Artist Frank Springer did lots of these comics parodies for the magazine, sometimes lettering the pages himself I think, or they were lettered by others, but Gaspar also worked with him quite a few times, as here. Lots of lettering work on this page, but the magazine paid well, better than regular comics, so I imagine it was okay with everyone involved.

From NATIONAL LAMPOON Dec 1972

Another story with Springer, who probably did the title himself.

From NATIONAL LAMPOON Dec 1972

In the same issue, SoO-God was back for a second appearance, this time with a cover by Neal Adams, and lots of fine Saladino lettering, including the logo.

From NATIONAL LAMPOON Dec 1972

The first story page has another version of the logo and a fine title by Gaspar.

From NATIONAL LAMPOON Dec 1972

He also worked on this faux letters page, doing the header and next issue cover lettering.

From NATIONAL LAMPOON Oct 1973

The art on this story is credited to Francis Hollidge, which was a pen name of Frank Springer. The story title and part of the top banner are type, but there’s lots of other lettering by Saladino, including on the signs.

From NATIONAL LAMPOON Nov 1973

Another story with Frank Springer with a fine title and lots of word balloons, often a sign of a writer not used to writing comics.

From NATIONAL LAMPOON Jan 1974

Another Frank Springer art job. Perhaps he also had decided to distance himself a bit from the content. The title here is very Gaspar.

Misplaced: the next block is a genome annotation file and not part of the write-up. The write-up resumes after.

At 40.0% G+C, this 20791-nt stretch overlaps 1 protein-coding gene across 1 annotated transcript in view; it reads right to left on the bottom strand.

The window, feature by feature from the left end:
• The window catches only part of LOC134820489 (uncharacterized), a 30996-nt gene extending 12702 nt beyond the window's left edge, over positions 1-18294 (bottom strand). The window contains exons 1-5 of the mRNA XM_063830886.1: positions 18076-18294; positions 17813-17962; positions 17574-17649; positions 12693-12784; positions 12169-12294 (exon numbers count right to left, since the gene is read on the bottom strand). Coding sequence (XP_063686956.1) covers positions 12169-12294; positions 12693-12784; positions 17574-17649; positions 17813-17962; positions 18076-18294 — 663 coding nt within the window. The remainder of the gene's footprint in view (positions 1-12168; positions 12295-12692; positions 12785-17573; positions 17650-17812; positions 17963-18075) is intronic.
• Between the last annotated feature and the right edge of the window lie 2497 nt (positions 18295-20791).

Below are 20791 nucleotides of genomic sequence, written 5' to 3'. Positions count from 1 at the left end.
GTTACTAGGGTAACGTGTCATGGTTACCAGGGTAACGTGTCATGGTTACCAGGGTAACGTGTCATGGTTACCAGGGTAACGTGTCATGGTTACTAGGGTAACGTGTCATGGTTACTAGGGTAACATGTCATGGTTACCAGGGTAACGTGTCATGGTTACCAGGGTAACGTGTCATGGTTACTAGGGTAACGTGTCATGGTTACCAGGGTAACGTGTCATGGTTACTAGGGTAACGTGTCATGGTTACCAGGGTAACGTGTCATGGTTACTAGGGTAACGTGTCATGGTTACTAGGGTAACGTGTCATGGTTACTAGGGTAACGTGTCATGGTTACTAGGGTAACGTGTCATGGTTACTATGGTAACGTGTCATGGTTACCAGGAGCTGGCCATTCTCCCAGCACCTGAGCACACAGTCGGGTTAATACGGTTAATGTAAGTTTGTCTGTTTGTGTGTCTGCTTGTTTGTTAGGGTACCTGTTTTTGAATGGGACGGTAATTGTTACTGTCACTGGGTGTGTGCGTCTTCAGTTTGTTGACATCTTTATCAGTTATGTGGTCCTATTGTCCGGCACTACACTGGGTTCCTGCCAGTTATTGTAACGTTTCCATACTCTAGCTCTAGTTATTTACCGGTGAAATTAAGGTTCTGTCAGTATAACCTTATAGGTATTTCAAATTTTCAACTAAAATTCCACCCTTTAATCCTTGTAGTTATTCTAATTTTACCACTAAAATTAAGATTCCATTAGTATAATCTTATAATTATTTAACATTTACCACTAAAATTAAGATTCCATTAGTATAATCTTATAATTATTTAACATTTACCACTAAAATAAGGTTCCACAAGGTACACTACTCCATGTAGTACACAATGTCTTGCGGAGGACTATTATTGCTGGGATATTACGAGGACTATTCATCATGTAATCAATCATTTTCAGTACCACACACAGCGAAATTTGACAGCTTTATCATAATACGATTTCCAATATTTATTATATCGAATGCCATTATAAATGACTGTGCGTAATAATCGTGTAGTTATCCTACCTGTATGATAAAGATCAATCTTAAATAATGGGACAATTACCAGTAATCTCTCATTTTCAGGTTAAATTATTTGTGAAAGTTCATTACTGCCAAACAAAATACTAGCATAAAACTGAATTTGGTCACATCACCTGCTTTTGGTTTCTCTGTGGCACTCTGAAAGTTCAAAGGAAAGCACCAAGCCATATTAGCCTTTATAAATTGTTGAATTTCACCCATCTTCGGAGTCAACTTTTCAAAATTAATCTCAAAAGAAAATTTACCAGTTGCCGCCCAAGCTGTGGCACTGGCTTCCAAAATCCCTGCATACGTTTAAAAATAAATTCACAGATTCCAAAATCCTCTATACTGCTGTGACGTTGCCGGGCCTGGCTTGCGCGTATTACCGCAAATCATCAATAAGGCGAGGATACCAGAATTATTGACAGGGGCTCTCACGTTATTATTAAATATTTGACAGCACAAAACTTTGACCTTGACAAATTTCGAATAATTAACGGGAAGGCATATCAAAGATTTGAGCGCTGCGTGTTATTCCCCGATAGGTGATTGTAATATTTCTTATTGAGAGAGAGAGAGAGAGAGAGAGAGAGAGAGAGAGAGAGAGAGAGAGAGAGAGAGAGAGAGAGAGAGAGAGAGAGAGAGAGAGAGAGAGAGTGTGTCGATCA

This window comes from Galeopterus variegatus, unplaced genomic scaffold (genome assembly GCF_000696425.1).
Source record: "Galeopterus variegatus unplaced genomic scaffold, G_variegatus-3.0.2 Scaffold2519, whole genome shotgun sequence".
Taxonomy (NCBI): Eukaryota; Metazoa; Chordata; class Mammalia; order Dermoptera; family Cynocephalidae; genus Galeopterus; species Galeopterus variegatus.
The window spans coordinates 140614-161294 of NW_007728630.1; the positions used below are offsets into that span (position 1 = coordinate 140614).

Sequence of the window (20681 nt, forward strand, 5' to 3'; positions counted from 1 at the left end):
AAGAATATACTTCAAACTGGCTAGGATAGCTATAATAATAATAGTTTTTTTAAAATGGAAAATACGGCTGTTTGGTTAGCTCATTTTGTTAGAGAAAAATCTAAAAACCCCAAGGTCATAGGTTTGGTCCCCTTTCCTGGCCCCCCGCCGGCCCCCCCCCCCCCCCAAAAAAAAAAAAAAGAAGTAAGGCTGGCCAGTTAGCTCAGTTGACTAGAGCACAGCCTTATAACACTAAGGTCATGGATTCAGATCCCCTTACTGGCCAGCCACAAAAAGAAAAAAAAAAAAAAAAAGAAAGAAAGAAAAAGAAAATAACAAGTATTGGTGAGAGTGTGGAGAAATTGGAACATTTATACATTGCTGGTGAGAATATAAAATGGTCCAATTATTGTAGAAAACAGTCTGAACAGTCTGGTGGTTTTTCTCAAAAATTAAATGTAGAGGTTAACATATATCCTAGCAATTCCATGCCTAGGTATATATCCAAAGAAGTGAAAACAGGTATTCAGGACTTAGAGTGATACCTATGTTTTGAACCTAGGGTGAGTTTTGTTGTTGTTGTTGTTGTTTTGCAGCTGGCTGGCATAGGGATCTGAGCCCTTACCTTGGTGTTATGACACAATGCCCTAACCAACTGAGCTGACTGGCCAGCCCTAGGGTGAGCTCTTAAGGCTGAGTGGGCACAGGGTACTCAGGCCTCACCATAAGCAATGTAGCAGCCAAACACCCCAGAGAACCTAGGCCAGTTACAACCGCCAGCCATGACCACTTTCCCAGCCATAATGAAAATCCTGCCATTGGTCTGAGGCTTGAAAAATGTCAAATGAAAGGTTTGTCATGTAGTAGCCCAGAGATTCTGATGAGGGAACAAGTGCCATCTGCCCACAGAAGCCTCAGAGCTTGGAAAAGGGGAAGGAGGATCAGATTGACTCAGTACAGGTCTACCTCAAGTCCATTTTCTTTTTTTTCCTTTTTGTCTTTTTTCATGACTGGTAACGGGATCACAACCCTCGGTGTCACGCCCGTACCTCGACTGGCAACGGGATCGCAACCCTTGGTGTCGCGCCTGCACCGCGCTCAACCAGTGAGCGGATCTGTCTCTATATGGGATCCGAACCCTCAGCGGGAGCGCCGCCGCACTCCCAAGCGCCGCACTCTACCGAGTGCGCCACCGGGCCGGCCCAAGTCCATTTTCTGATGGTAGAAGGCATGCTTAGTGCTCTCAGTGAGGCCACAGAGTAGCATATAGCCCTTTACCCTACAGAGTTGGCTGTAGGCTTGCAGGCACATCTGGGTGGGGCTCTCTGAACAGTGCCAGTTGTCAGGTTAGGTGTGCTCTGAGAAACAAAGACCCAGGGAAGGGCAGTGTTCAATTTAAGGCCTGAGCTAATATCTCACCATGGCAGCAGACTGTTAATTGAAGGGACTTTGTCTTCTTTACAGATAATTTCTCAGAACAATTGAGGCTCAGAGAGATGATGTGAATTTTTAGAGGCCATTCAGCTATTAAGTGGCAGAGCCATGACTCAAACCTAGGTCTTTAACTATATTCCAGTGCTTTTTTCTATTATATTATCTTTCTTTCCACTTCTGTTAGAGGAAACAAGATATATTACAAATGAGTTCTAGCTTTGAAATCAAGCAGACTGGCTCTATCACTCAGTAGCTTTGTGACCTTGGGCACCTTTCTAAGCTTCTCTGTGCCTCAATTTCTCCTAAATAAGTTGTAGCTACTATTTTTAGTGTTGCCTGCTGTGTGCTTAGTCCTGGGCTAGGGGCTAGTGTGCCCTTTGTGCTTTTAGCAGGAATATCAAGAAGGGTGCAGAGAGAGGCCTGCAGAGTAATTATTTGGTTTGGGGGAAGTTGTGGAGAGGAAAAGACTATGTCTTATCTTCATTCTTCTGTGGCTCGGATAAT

From NATIONAL LAMPOON May 1974

How to make this feature even more shocking (and funny)? Pit the character against Bob Dylan! Here Gaspar designed the Zimmerman logo. The art is not quite like the Adams art shown previously, perhaps it’s by someone else or Adams worked with another artist on it.

From NATIONAL LAMPOON May 1974

The first story page. There are no writing or art credits this time, though it looks like Neal Adams art to me. There were more Son-O-God stories after this, but they weren’t lettered by Saladino.

From NATIONAL LAMPOON Nov 1974

Another story with art by Frank Springer, using his own name this time. The title is cleverly done.

From NATIONAL LAMPOON Jan 1975

This Springer story has a beautiful logo and story title by Saladino.

From NATIONAL LAMPOON March 1976

This faux cover has a fine title by Gaspar, though the banner is done with type.

From NATIONAL LAMPOON March 1976

The first page from the same story, art by Frank Springer.

From NATIONAL LAMPOON Jan 1980

After a few years away, Gaspar came back in 1980 for two more comics parodies. This one seems sure to offend some readers as the magazine got more strident and perhaps desperate to stay shocking. The writer, John Hughes, moved into film directing a few years later.

From NATIONAL LAMPOON March 1980

Saladino was the perfect choice for this romance comic parody, and his logo is handsome, though not romantic.

From NATIONAL LAMPOON March 1980

The first story page inside. The art is by comics veteran George Evans, and it’s probably the only time he drew naked women for publication.

To sum up, here are the stories lettered by Gaspar, I’ll include covers and story pages together.

Nov 1971: Dragula 10pp

Jan 1972: Son-O-God #1 9pp

June 1972: Peril From the Clouds 6pp

July 1972: New Guinea Pig 8pp

Nov 1972: Demo-Derby 3pp

Dec 1972: Chess Piece 7pp, Son-O-God #2 10pp

Oct 1973: G. Gordon Liddy 8pp

Nov 1973: Brian’s Ballad 5pp

Jan 1974: Attack of the Sizeable Beasts 5pp

May 1974: Son-O-God Vs. Zimmerman 5pp

Nov 1974: Prison Farm 7pp

Jan 1975: Salvation Army 6pp

March 1975: Turtle Farms 4pp

Jan 1980: Civil War 4pp

March 1980: First Divorce 4pp

That’s a total of 101 pages. More articles about Gaspar Saladino lettering are on the COMICS CREATION page of my blog.